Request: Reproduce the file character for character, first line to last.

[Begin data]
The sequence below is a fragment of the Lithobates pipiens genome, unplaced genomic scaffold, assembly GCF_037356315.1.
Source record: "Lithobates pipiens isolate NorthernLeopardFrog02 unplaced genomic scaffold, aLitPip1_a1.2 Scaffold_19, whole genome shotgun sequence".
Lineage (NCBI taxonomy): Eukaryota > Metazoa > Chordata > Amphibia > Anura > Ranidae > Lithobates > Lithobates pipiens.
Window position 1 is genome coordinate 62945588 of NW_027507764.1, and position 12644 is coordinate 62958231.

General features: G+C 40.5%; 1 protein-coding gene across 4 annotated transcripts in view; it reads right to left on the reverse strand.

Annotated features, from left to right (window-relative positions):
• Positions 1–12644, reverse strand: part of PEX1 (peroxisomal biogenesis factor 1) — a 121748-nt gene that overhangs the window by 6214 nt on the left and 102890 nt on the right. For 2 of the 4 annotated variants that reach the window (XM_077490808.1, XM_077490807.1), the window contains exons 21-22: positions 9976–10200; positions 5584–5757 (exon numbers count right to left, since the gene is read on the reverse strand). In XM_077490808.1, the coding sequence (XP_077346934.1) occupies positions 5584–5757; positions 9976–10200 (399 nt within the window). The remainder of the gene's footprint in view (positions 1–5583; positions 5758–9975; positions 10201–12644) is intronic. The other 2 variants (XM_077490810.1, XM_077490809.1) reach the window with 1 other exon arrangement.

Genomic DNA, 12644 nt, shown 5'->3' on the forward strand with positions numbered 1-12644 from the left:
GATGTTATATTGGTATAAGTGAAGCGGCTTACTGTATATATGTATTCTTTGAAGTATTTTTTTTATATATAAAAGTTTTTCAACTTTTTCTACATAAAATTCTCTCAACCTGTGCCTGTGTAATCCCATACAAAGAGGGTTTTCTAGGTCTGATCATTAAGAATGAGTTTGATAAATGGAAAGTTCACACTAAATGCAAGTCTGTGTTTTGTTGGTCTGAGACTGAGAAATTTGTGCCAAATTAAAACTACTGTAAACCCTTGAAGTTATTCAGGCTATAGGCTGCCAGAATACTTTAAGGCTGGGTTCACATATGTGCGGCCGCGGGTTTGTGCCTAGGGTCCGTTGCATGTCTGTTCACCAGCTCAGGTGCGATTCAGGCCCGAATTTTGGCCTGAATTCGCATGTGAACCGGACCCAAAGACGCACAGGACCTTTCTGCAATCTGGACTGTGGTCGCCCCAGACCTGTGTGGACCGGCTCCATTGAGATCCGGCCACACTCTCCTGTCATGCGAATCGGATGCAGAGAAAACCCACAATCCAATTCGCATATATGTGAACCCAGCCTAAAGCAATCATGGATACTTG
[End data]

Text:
The sequence below is a fragment of the Lithobates pipiens genome, unplaced genomic scaffold, assembly GCF_037356315.1.
Source record: "Lithobates pipiens isolate NorthernLeopardFrog02 unplaced genomic scaffold, aLitPip1_a1.2 Scaffold_19, whole genome shotgun sequence".
Lineage (NCBI taxonomy): Eukaryota > Metazoa > Chordata > Amphibia > Anura > Ranidae > Lithobates > Lithobates pipiens.
Window position 1 is genome coordinate 62945588 of NW_027507764.1, and position 12644 is coordinate 62958231.

General features: G+C 40.5%; 1 protein-coding gene across 4 annotated transcripts in view; it reads right to left on the reverse strand.

Annotated features, from left to right (window-relative positions):
• Positions 1–12644, reverse strand: part of PEX1 (peroxisomal biogenesis factor 1) — a 121748-nt gene that overhangs the window by 6214 nt on the left and 102890 nt on the right. For 2 of the 4 annotated variants that reach the window (XM_077490808.1, XM_077490807.1), the window contains exons 21-22: positions 9976–10200; positions 5584–5757 (exon numbers count right to left, since the gene is read on the reverse strand). In XM_077490808.1, the coding sequence (XP_077346934.1) occupies positions 5584–5757; positions 9976–10200 (399 nt within the window). The remainder of the gene's footprint in view (positions 1–5583; positions 5758–9975; positions 10201–12644) is intronic. The other 2 variants (XM_077490810.1, XM_077490809.1) reach the window with 1 other exon arrangement.

Genomic DNA, 12644 nt, shown 5'->3' on the forward strand with positions numbered 1-12644 from the left:
GATGTTATATTGGTATAAGTGAAGCGGCTTACTGTATATATGTATTCTTTGAAGTATTTTTTTTATATATAAAAGTTTTTCAACTTTTTCTACATAAAATTCTCTCAACCTGTGCCTGTGTAATCCCATACAAAGAGGGTTTTCTAGGTCTGATCATTAAGAATGAGTTTGATAAATGGAAAGTTCACACTAAATGCAAGTCTGTGTTTTGTTGGTCTGAGACTGAGAAATTTGTGCCAAATTAAAACTACTGTAAACCCTTGAAGTTATTCAGGCTATAGGCTGCCAGAATACTTTAAGGCTGGGTTCACATATGTGCGGCCGCGGGTTTGTGCCTAGGGTCCGTTGCATGTCTGTTCACCAGCTCAGGTGCGATTCAGGCCCGAATTTTGGCCTGAATTCGCATGTGAACCGGACCCAAAGACGCACAGGACCTTTCTGCAATCTGGACTGTGGTCGCCCCAGACCTGTGTGGACCGGCTCCATTGAGATCCGGCCACACTCTCCTGTCATGCGAATCGGATGCAGAGAAAACCCACAATCCAATTCGCATATATGTGAACCCAGCCTAAAGCAATCATGGATACTTG